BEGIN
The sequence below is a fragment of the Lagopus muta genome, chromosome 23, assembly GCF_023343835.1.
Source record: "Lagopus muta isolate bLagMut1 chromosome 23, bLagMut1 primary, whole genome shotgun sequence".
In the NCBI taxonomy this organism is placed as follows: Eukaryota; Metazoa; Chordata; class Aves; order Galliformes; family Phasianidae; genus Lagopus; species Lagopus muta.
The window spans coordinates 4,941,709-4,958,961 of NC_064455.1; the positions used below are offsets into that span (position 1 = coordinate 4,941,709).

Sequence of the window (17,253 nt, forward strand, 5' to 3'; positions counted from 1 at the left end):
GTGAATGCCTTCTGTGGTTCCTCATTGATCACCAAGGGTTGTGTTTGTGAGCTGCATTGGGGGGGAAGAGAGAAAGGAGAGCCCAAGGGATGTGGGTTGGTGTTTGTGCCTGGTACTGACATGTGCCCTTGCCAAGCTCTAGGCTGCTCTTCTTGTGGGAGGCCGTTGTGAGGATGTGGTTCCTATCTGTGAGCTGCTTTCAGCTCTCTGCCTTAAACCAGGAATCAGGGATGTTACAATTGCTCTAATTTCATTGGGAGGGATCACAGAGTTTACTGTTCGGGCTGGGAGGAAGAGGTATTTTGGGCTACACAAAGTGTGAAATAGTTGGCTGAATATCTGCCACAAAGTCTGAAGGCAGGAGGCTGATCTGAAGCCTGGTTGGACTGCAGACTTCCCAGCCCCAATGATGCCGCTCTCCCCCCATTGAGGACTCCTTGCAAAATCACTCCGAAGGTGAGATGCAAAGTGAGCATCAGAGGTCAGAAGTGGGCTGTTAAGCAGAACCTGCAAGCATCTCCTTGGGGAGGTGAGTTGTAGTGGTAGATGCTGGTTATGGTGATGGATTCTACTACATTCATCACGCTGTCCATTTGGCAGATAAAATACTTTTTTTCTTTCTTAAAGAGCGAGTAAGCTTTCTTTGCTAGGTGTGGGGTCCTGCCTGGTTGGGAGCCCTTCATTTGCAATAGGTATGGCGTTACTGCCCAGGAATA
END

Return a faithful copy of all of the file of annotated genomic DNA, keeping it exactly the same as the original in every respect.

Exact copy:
The sequence below is a fragment of the Lagopus muta genome, chromosome 23, assembly GCF_023343835.1.
Source record: "Lagopus muta isolate bLagMut1 chromosome 23, bLagMut1 primary, whole genome shotgun sequence".
In the NCBI taxonomy this organism is placed as follows: Eukaryota; Metazoa; Chordata; class Aves; order Galliformes; family Phasianidae; genus Lagopus; species Lagopus muta.
The window spans coordinates 4,941,709-4,958,961 of NC_064455.1; the positions used below are offsets into that span (position 1 = coordinate 4,941,709).

Sequence of the window (17,253 nt, forward strand, 5' to 3'; positions counted from 1 at the left end):
GTGAATGCCTTCTGTGGTTCCTCATTGATCACCAAGGGTTGTGTTTGTGAGCTGCATTGGGGGGGAAGAGAGAAAGGAGAGCCCAAGGGATGTGGGTTGGTGTTTGTGCCTGGTACTGACATGTGCCCTTGCCAAGCTCTAGGCTGCTCTTCTTGTGGGAGGCCGTTGTGAGGATGTGGTTCCTATCTGTGAGCTGCTTTCAGCTCTCTGCCTTAAACCAGGAATCAGGGATGTTACAATTGCTCTAATTTCATTGGGAGGGATCACAGAGTTTACTGTTCGGGCTGGGAGGAAGAGGTATTTTGGGCTACACAAAGTGTGAAATAGTTGGCTGAATATCTGCCACAAAGTCTGAAGGCAGGAGGCTGATCTGAAGCCTGGTTGGACTGCAGACTTCCCAGCCCCAATGATGCCGCTCTCCCCCCATTGAGGACTCCTTGCAAAATCACTCCGAAGGTGAGATGCAAAGTGAGCATCAGAGGTCAGAAGTGGGCTGTTAAGCAGAACCTGCAAGCATCTCCTTGGGGAGGTGAGTTGTAGTGGTAGATGCTGGTTATGGTGATGGATTCTACTACATTCATCACGCTGTCCATTTGGCAGATAAAATACTTTTTTTCTTTCTTAAAGAGCGAGTAAGCTTTCTTTGCTAGGTGTGGGGTCCTGCCTGGTTGGGAGCCCTTCATTTGCAATAGGTATGGCGTTACTGCCCAGGAATA